|US20060189476 *||Apr 13, 2006||Aug 24, 2006||Deckman Harry W||Molecular sieve layers and processes for their manufacture|
|US20060204810 *||May 5, 2006||Sep 14, 2006||Subbarao Surampudi||Organic fuel cell methods and apparatus|
|US20060252631 *||Apr 13, 2006||Nov 9, 2006||Deckman Harry W||Molecular sieve layers and processes for their manufacture|
|US20070137485 *||Jan 5, 2005||Jun 21, 2007||Basf Aktiengesellschaft||Composite membrane|
|US20080007838 *||Jul 5, 2007||Jan 10, 2008||Omnitech Partners, Inc.||Field-of-view indicator, and optical system and associated method employing the same|
|US20090011403 *||May 17, 2005||Jan 8, 2009||University Of Utah Research Foundation||Microporous materials, methods of making, using, and articles thereof|
|US20090101011 *||Oct 21, 2008||Apr 23, 2009||Mark William Ackley||Silver-exchanged zeolites and methods of manufacture therefor|
|US20100105901 *||Mar 7, 2009||Apr 29, 2010||The University Of Tokyo||Synthesis method of polymer complex crystal|
|US20100297531 *||May 21, 2009||Nov 25, 2010||Battelle Memorial Institute||Immobilized fluid membranes for gas separation|
|US20100324249 *||Mar 7, 2008||Dec 23, 2010||Makoto Fujita||Polymer complex having channels and method for chemically modifying inner surfaces of channels of polymer complex|
|US20110059355 *||Sep 10, 2009||Mar 10, 2011||Battelle Memorial Institute||High-energy metal air batteries|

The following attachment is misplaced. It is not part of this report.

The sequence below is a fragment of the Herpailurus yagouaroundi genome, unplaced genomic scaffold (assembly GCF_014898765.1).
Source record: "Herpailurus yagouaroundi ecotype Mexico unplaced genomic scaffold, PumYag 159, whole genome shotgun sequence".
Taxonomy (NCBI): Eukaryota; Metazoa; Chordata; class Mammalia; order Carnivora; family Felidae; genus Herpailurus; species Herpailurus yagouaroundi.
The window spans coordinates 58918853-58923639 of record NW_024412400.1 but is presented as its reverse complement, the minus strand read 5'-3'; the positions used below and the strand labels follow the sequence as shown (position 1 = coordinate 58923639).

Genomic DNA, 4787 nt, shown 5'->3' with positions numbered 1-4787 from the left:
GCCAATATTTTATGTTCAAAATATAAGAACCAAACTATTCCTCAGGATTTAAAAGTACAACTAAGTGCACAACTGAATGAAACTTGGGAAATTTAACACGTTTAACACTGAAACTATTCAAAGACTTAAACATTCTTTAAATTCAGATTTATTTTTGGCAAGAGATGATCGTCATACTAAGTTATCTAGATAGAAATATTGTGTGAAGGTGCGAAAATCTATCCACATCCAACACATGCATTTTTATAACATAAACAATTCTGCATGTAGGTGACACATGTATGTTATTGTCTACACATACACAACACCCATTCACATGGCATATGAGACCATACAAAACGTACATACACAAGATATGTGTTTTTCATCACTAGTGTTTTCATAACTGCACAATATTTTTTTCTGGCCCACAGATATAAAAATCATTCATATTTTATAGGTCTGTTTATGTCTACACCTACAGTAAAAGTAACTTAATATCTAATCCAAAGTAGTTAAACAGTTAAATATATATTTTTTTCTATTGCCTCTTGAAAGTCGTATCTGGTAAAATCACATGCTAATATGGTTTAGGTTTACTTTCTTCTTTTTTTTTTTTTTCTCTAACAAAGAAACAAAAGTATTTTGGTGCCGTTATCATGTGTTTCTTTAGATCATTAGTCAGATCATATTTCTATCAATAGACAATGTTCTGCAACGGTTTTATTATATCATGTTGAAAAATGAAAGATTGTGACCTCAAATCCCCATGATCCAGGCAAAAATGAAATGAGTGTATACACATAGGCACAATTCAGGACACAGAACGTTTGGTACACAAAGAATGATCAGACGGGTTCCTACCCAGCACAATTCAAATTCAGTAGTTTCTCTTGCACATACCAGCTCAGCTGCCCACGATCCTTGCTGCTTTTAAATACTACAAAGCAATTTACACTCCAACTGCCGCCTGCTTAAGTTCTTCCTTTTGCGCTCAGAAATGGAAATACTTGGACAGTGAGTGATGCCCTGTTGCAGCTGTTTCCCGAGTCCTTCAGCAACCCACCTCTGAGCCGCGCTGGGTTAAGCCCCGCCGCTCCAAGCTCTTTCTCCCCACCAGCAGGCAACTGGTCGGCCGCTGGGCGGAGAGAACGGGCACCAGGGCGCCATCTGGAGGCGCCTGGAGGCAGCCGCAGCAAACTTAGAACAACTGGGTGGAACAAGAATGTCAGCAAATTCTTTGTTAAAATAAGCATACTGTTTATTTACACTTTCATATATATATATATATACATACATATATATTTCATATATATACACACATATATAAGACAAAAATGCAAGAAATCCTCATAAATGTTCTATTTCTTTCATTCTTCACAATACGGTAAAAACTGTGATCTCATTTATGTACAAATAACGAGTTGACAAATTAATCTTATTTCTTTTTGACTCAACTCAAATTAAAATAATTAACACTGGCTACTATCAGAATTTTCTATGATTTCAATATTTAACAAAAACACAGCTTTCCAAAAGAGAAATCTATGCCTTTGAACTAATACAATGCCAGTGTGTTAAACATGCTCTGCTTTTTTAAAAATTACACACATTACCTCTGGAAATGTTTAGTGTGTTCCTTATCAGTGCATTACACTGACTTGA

|US20110059364 *||Sep 10, 2009||Mar 10, 2011||Battelle Memorial Institute||Air electrodes for high-energy metal air batteries and methods of making the same|
|US20110098414 *||Mar 2, 2007||Apr 28, 2011||Makoto Fujita||Polymer Complex|
|US20110114254 *||Nov 18, 2009||May 19, 2011||Battelle Memorial Institute||Anodes for lithium ion batteries|
|US20110116988 *||Oct 25, 2010||May 19, 2011||Ibiden Co. Ltd.||Honeycomb structural body and exhaust gas converting apparatus|
|US20110155662 *||Feb 23, 2011||Jun 30, 2011||Battelle Memorial Institute||Thin, Porous Metal Sheets and Methods for Making the Same|
|USRE41762||Jun 30, 2008||Sep 28, 2010||Stc.Unm||Nanostructured separation and analysis devices for biological membranes|
|USRE42249||Jul 1, 2008||Mar 29, 2011||Stc.Unm||Nanostructured separation and analysis devices for biological membranes|
|USRE42315||Jul 5, 2007||May 3, 2011||Stc.Unm||Nanostructured separation and analysis devices for biological membranes|
|EP0649387A1 †||Jun 29, 1993||Apr 26, 1995||Mobil Oil Corporation||Synthesis of zeolite films bonded to substrates, structures and uses thereof|
|EP0649387B2 †||Jun 29, 1993||Jan 22, 2003||Exxonmobil Oil Corporation||Synthesis of zeolite films bonded to substrates, structures and uses thereof|
|EP0659469A2 *||Dec 5, 1994||Jun 28, 1995||MITSUI ENGINEERING & SHIPBUILDING CO., LTD||Membrane for liquid mixture separation|
|EP0659469A3 *||Dec 5, 1994||Dec 20, 1995||Mitsui Shipbuilding Eng||Membrane for liquid mixture separation.|
|EP0808655A1 *||Apr 25, 1994||Nov 26, 1997||Exxon Chemical Patents Inc.||Molecular sieve layers and processes for their manufacture|
|EP0982067A1 *||Jul 14, 1999||Mar 1, 2000||Bayer Aktiengesellschaft||Fluid separation membrane|
|EP1576351A2 *||Nov 20, 2003||Sep 21, 2005||The University of Utah Research Foundation||Microporous materials, methods, and articles for localizing and quantifying analytes|